So, this week, I unfortunately was hit with a pretty bad flu. I think my art suffered for it. I got some toned paper, but the oil paint doesn’t really translate well to it.
I actually thought about not posting these since are definitely not the best I can do, but I once heard some wise advice that you should not be afraid to do something you need to do, even if it’s doing it badly. This was important lesson in what not to do as much as what to do.
Don’t paint directly on paper.
Angle features better. It’s easy to just paint things flat.
Don’t mix burnt umber/ cadmium red/ flake white. They muddy up very quickly
Do not work on a big important project when you’re really sick. As much as not painting might be killing you, your quality will suffer for it.
Day 19: Old Master
Day 20: Child Lips
So, full disclosure, I didn’t paint these lips on Day 20. I was too sick to paint on Day 20, but I actually painted these on the same day as Day 21, the Woman’s lips.
Day 21: Woman’s Lips
Day 22: Man’s Lips
So, since it became clear that the paper wasn’t working, I used a canvas panel I used in the past for a previous exercise. And again, I wanted to paint a beard. Nick Offerman’s Beard to be exact.
So… children’s lips are very difficult. Their heads are somewhat shaped differently than adults. There’s more fat in their faces so it looks like their mouths protrude out more. It’s difficult to draw dimples and not make them look like wrinkles. The key thing here I think is the eyes. These don’t really look like children’s lips, but I have a feeling they would if their eyes were there. That seems to be a common theme. Most expression is in the eyes, so I’ve been finding there’s a lot of information missing without them.
I don’t know what to write, so here is the most recent progress of my Springtime Copy:
So far, I’ve spent several months working on it a little bit every day. I learned a lot about painting in general by doing this. I feel like it looks like a child’s drawing when side by side with the original, but that’s okay. I’m still very happy with how it’s turning. It’s not done. I’m taking a break from it to work on some original artwork (finally), but I just wanted to show you my progress.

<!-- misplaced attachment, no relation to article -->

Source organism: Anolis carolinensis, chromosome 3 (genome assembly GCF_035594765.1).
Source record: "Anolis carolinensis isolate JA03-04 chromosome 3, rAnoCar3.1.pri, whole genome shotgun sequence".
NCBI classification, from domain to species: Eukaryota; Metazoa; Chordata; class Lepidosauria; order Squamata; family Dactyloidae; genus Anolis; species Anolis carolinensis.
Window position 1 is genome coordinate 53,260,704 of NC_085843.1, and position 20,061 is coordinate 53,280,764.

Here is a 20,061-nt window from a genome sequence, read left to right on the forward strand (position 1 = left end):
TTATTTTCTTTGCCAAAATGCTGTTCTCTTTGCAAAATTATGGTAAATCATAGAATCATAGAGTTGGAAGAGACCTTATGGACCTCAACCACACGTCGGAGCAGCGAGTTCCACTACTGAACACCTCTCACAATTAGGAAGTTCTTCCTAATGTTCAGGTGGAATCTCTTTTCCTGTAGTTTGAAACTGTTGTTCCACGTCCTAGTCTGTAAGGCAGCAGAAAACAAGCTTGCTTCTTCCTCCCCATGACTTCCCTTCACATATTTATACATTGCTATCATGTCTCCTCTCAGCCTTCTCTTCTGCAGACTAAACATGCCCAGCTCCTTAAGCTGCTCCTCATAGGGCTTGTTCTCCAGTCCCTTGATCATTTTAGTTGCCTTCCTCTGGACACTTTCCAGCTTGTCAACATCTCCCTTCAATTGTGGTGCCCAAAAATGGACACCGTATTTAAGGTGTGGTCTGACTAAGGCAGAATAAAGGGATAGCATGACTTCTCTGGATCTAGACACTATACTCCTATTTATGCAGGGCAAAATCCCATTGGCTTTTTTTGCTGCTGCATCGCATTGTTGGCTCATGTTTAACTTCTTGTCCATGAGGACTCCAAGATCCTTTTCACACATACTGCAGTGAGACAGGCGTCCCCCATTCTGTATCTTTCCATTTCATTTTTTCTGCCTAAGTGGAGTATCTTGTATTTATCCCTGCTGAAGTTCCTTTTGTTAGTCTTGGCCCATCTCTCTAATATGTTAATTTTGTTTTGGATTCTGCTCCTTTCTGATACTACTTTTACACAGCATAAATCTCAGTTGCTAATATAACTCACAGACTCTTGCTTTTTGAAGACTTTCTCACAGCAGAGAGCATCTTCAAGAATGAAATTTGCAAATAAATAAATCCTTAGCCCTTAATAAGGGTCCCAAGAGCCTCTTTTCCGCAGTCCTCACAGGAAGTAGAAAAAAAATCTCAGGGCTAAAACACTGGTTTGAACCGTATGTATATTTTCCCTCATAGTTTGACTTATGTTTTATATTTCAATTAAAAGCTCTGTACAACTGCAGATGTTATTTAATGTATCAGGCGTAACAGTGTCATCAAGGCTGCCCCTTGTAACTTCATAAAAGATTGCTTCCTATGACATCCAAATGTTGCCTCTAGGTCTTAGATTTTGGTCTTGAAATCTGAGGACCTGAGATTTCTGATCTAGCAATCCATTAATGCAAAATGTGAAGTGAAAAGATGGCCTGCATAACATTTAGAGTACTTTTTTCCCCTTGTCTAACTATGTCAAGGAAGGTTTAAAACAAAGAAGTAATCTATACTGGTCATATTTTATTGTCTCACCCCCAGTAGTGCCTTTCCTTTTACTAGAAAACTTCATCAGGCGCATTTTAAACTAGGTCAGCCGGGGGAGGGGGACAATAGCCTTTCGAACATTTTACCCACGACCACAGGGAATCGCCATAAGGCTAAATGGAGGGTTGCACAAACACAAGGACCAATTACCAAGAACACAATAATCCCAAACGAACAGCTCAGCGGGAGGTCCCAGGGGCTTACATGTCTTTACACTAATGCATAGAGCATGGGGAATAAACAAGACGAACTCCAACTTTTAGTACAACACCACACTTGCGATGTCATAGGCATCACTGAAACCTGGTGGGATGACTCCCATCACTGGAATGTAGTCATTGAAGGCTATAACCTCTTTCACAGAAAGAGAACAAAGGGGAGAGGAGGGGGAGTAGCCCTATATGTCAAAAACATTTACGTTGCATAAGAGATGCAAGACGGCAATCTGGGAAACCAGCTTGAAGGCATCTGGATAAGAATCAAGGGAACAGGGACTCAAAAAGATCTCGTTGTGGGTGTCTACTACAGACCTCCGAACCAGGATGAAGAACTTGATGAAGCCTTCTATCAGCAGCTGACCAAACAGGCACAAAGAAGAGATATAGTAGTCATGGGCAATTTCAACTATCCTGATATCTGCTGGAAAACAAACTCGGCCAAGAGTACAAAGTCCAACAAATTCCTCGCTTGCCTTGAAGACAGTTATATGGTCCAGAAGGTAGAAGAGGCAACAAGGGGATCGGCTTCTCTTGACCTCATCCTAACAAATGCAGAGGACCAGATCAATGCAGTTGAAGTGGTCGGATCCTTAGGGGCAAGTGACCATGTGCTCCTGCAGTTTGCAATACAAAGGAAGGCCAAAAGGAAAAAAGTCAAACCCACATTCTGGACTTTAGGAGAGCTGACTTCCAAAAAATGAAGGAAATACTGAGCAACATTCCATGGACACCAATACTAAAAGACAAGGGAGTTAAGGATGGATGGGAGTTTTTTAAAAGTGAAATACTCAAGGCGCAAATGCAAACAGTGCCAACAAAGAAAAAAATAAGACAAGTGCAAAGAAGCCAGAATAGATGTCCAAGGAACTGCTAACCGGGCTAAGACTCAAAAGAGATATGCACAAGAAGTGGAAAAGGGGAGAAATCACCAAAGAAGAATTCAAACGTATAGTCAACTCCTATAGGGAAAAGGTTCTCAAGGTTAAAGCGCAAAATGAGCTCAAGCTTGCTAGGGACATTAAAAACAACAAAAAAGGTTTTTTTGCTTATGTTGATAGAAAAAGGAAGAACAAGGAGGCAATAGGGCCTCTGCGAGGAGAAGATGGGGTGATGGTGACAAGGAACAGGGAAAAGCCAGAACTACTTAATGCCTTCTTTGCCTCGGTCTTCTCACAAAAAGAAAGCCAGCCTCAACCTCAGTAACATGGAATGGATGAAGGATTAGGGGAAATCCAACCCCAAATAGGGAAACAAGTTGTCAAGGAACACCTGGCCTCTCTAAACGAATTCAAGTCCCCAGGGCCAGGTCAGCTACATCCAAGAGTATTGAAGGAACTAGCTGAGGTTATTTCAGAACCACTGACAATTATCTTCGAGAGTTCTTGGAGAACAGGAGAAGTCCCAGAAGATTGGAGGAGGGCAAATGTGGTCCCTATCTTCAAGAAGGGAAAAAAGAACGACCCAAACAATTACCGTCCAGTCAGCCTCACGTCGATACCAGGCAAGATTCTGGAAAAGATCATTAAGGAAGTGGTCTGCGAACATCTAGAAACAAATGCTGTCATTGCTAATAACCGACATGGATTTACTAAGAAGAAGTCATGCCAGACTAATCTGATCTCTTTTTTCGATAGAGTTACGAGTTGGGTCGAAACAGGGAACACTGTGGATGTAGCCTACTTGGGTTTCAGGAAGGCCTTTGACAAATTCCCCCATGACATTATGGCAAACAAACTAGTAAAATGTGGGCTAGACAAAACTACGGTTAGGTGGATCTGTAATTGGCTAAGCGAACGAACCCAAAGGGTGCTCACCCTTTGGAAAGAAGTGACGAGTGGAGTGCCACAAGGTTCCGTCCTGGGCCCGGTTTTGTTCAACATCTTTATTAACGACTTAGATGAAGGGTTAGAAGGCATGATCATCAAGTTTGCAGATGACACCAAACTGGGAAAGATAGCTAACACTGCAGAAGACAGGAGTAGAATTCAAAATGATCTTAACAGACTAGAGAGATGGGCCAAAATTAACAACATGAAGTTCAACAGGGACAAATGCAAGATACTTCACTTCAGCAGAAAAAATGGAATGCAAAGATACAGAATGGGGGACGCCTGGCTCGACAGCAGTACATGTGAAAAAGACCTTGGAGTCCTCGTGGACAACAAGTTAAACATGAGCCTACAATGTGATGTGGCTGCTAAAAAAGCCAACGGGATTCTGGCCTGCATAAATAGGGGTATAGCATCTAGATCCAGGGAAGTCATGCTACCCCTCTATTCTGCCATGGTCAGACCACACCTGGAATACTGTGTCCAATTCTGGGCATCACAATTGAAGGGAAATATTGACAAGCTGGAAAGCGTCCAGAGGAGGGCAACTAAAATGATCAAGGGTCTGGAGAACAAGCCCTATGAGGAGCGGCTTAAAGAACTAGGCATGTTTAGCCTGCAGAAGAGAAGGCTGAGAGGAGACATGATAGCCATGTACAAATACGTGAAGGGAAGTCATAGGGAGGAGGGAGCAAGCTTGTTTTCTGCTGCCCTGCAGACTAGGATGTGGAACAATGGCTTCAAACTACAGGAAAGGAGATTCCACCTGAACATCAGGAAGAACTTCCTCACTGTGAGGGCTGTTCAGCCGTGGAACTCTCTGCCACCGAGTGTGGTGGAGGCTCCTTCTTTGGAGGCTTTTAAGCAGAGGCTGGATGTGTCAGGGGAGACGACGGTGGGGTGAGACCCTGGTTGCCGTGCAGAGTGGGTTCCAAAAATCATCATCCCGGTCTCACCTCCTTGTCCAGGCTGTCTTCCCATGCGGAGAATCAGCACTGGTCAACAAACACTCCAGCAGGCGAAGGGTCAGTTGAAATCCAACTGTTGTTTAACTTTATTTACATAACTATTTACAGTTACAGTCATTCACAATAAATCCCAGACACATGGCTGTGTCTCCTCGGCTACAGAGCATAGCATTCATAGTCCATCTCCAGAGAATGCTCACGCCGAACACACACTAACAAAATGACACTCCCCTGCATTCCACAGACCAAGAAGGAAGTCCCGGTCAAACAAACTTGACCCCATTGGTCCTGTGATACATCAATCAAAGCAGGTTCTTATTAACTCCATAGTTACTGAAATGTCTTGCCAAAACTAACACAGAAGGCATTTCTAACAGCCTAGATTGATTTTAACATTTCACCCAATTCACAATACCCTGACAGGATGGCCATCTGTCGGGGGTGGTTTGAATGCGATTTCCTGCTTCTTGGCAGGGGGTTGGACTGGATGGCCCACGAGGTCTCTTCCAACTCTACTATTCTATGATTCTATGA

Also, How to Fight Writer’s Block: Just type “I don’t know what to write…” and see what comes after.
I’m sure you must have experienced what you may call, “The Perfect Moment”. Maybe you were outside on a sunny day. The air warms your skin at the right temperature, You forget where you are, maybe even who you are. There is a moment where everything, even for just a moment, all seems right. Fitting music plays at just the right time. As crazy as our lives there, there is this moment of serenity, making us appreciate the miracle that, in this moment, we are alive.
I imagine for many people, myself included, those moments are most frequent while in the arms of someone we love.
The artistic term for this is “sublime” which is akin to an almost unearthly happiness. If an art piece makes you feel this way, to me, that’s a truly powerful thing. In a world rife with poverty, the horrors of war, and divisiveness, art pieces that bring a sense of beauty and joy into it remind us that maybe there is something deep within us that has the potential to do good.
Not unlike this painting by Pierre Auguste Cot, a pupil of my favorite artist, Adolph Bouguereau.
In May, I found this painting on the internet. I’ve seen it before on several occasions, though never been able to in person. Though I can’t say I felt the “sublime” by only looking at a photo of a painting on the internet, I was still very drawn to it. To me, this looked like a simulation of the sublime, perfect moment. I could feel some semblance of what the young lovers in the painting felt. The light breaking through the leaves, the sleepy, happy expressions, the sense of movement from the girl’s transparent clothing, and the sense of happy calmness from the blueish green color choices and vibrancy surrounding the couple. Everything in their lives feels perfect. A moment. Captured forever.
I found that the best way for me to learn about art is to reverse engineer it. I’ve decided to copy the painting and learn what I can. I even want to sort of go against my art history education (or revert to an older method of said education?) where I attempt to look at the piece uncorrupted by historical context. I come to purely my own conclusions. I attempt to form a relationship with the artwork, to find hidden clues on my own without having read anything by previous art critics or analysts.
Then after I complete the painting, read the literature on it and see how close my interpretations are to the traditional art historians.
I’m mostly doing this for fun, also to improve my artistic skill, and also to keep up and expand on my art education. Unlike the Cafe Terrace at Night copy I did a while back, nobody is paying me to make this painting. This is all out of my own pocket. I have no due dates, no grades to worry about, so even if my interpretations are completely off, the only thing I have to lose is perhaps maybe a sense of pride upon being called out by someone smarter than me, and I that’s something I don’t mind losing if it helps me become more educated.
I appreciate this journey you’re taking with me as I do this, and for taking the time to read this post. So thank you.